|Ranks Held||Lieutenant, Second Lieutenant|
|Birth Place||Australia: South Australia, Adelaide|
|Service||Australian Imperial Force|
|Unit||6th Australian Infantry Battalion|
|Conflict/Operation||First World War, 1914-1918|
Lieutenant Frank Reinhardt Fischer
Frank Reinhardt Fischer was born on 13 January 1888 in Adelaide, one of six children of Johannes Hugo Fischer and Annie Fischer (née Clausen). By the time he was 13, the Fischer family had lost both parents and his 21-year-old brother Hugo became the head of the family. After his schooling, Frank Fischer trained as an accountant.
On 13 December 1915 he enlisted with the Australian Imperial Force. His older brother, Harold Asmus Fischer, had served with the Otago Battalion of the New Zealand Expeditionary Force and had been killed on Gallipoli on 7 August 1915. After several rotations in Australia, Frank attended an officer’s short course from April to June 1916, but in October his appointment as second lieutenant was terminated.
Fischer re-enlisted on 30 January 1917 at Broadmeadows, now aged 29, and this time was allocated to an actual fighting unit, the 6th Infantry Battalion. He was recommissioned as a second lieutenant and embarked on 4 August 1917 from Melbourne aboard the troopship Themistocles. In October Fischer disembarked at Glasgow and underwent further officer’s training. While in England he was able to meet up with his sister, emerging opera star Elsa Stralia, and on 28 December he joined the 6th Battalion in the trenches of Belgium.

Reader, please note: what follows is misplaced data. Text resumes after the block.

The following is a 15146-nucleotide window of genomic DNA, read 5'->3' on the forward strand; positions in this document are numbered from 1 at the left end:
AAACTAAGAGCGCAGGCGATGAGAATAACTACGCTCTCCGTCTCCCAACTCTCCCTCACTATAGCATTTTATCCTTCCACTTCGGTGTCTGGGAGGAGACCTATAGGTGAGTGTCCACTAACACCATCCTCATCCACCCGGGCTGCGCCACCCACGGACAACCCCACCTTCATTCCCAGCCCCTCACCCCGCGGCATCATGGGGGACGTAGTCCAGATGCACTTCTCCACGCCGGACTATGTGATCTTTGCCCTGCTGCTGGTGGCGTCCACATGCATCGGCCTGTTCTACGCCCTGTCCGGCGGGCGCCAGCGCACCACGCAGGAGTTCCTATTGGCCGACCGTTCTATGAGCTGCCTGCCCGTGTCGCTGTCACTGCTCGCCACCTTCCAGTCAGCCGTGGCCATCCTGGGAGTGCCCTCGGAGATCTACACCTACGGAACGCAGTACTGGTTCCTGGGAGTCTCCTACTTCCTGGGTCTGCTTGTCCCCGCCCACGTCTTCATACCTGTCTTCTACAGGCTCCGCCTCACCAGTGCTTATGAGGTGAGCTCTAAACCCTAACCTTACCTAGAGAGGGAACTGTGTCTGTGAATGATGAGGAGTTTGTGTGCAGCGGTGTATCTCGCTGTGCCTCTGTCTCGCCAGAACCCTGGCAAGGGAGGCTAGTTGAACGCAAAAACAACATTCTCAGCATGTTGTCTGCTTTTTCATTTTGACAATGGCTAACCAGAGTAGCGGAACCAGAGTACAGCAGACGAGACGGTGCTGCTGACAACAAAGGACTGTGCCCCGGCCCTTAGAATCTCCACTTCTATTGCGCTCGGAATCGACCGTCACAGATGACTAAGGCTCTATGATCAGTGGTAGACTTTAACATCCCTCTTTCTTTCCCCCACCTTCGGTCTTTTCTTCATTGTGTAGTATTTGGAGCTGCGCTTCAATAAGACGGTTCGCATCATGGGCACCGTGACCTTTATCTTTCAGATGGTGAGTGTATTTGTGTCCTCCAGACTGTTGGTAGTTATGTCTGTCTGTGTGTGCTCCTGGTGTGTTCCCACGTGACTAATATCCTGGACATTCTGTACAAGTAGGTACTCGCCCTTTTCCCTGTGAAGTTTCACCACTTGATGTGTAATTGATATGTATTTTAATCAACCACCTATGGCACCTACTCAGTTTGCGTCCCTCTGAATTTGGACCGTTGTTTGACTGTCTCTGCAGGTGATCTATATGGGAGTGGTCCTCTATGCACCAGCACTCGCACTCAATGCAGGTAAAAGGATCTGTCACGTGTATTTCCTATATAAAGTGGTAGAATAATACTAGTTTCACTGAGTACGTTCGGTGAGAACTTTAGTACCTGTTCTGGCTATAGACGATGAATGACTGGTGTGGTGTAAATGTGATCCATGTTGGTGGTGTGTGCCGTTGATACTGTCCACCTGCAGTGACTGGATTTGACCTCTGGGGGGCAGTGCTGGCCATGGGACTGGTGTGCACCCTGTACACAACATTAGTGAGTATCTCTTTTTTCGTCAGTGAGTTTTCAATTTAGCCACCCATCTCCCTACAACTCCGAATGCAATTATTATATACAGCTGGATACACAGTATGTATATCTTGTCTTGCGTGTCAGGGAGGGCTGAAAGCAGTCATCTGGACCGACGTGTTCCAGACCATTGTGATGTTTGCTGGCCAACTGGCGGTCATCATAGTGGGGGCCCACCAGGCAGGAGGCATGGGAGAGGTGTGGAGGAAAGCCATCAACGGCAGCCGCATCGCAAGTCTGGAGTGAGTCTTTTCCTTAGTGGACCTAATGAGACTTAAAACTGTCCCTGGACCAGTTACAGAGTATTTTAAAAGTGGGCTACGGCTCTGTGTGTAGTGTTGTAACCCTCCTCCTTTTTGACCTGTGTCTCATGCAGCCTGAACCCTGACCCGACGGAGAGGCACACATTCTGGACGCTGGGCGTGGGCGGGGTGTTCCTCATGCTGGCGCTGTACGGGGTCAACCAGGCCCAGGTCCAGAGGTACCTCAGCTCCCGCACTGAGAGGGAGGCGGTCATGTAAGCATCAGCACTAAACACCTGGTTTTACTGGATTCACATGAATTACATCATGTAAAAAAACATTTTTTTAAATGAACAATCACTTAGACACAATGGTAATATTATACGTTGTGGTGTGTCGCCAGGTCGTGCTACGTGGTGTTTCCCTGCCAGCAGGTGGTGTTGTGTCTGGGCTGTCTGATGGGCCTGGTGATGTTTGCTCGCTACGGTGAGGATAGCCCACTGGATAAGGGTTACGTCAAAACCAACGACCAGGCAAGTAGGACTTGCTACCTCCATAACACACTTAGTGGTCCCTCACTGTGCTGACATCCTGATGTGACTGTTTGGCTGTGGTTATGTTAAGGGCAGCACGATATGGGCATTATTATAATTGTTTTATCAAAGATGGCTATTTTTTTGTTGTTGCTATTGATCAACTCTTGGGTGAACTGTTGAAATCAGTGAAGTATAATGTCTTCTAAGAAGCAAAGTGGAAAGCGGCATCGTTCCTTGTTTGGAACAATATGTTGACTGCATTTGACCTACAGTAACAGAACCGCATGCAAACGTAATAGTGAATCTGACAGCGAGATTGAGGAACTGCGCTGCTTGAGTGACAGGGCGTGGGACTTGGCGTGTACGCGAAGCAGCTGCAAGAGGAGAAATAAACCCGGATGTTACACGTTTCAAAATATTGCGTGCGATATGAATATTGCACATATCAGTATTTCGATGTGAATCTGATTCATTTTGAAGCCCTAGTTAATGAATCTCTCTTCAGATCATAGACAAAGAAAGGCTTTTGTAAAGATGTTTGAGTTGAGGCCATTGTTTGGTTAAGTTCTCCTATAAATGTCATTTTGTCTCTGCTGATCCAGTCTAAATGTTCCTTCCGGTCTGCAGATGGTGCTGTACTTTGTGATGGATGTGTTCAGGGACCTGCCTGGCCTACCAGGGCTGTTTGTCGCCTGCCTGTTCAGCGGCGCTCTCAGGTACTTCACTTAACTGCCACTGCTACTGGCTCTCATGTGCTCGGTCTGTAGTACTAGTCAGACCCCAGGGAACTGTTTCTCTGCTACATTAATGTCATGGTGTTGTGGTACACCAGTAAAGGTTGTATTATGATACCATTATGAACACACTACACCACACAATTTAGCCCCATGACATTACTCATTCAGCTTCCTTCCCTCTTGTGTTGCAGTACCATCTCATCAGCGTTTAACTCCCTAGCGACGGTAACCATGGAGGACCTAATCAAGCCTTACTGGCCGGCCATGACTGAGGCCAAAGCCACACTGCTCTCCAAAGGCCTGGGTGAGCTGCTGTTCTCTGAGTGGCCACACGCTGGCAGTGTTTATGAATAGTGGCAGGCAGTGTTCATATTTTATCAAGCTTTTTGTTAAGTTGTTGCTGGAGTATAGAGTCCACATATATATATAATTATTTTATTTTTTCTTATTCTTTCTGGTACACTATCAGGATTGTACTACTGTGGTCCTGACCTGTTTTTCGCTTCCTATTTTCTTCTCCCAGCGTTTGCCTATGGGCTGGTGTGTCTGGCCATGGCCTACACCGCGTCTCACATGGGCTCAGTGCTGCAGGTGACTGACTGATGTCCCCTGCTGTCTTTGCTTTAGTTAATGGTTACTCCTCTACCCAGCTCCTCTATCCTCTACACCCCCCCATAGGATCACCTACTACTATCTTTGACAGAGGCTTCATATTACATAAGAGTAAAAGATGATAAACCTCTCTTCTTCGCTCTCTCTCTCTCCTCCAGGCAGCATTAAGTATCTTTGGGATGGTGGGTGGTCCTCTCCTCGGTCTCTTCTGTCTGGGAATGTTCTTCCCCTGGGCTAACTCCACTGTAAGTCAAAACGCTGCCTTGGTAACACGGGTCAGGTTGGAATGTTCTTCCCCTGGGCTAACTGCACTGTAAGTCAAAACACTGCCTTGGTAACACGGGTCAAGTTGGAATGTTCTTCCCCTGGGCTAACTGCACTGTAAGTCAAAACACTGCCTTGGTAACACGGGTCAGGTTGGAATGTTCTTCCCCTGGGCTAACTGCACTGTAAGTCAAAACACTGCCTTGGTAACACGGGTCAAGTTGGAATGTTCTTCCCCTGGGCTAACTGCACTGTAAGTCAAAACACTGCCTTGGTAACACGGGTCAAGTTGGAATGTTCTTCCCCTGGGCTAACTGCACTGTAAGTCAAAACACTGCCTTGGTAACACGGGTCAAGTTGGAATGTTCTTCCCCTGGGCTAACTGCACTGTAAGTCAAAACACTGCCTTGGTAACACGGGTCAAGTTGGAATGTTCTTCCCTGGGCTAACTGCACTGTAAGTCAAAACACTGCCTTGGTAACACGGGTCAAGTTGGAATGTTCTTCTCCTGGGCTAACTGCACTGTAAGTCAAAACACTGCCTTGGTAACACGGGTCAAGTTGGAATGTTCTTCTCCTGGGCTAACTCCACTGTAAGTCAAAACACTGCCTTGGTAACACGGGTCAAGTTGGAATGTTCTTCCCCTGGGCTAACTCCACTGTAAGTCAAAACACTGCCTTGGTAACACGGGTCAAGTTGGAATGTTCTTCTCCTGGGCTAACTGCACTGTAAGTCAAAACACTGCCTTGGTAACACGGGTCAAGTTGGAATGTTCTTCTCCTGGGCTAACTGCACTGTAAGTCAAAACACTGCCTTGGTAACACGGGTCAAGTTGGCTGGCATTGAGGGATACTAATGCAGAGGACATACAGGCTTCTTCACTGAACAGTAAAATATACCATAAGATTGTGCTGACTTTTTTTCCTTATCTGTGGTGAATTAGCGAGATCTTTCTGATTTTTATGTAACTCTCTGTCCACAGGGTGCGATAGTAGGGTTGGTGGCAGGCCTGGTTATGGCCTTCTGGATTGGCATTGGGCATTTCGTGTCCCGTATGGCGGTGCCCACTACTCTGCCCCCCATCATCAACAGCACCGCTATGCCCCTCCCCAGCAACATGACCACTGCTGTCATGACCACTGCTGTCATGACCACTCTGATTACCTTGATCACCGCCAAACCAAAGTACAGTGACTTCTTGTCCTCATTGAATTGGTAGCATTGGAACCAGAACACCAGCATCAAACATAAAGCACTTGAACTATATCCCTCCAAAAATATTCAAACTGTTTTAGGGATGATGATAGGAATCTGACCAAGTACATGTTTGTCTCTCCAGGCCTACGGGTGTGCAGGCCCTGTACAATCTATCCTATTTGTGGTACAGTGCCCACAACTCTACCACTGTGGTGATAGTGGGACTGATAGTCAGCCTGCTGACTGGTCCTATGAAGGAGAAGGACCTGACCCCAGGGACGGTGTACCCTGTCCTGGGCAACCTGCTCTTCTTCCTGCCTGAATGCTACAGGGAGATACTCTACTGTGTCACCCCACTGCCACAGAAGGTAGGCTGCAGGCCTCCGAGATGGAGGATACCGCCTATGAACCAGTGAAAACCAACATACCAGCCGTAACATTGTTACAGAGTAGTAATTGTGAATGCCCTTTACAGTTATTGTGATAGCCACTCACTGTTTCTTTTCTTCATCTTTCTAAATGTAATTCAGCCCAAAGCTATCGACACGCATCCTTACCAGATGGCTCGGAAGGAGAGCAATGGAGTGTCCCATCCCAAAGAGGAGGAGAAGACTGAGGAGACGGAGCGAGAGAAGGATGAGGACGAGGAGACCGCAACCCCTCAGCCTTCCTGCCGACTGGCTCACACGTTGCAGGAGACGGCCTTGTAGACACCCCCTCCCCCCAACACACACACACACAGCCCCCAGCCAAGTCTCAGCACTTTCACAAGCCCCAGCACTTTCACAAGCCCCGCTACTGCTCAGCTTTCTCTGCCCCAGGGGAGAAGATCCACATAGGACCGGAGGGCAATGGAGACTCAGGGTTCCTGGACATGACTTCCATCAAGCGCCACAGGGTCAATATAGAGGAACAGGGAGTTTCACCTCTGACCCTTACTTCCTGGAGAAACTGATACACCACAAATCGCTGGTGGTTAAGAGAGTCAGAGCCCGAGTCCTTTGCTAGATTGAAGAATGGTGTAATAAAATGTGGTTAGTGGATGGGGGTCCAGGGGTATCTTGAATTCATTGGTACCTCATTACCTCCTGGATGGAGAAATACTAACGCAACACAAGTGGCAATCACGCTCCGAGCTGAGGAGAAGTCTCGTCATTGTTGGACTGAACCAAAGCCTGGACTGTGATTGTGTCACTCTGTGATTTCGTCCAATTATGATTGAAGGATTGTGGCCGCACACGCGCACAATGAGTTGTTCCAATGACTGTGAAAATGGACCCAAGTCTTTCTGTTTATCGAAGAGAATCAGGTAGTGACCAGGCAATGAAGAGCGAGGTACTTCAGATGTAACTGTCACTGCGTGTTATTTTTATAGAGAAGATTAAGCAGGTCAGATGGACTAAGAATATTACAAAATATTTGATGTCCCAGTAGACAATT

In January 1918, Fischer wrote home that he had been sopping wet for three days and had been six days without changing his clothes, with a further three to go. He admired the toughness and resilience of the Australian soldiers in these conditions. In February 1918, he managed a week’s leave in Paris, and was promoted to lieutenant. In March and April, the Battalion helped halt the German spring offensive and later participated in the allies’ own offensive, launched near Amiens on 8 August 1918.
On 10 August 1918 at Lihons near Villers-Bretonneux, he was seen shot in the head and killed instantly during the advance of the 2nd Infantry Brigade. Fischer was 30 years old. He was buried at Bayonvillers British Cemetery near Corbie but was reinterred, along with 36 other Australian soldiers, at Heath Cemetery in Picardie in April 1920.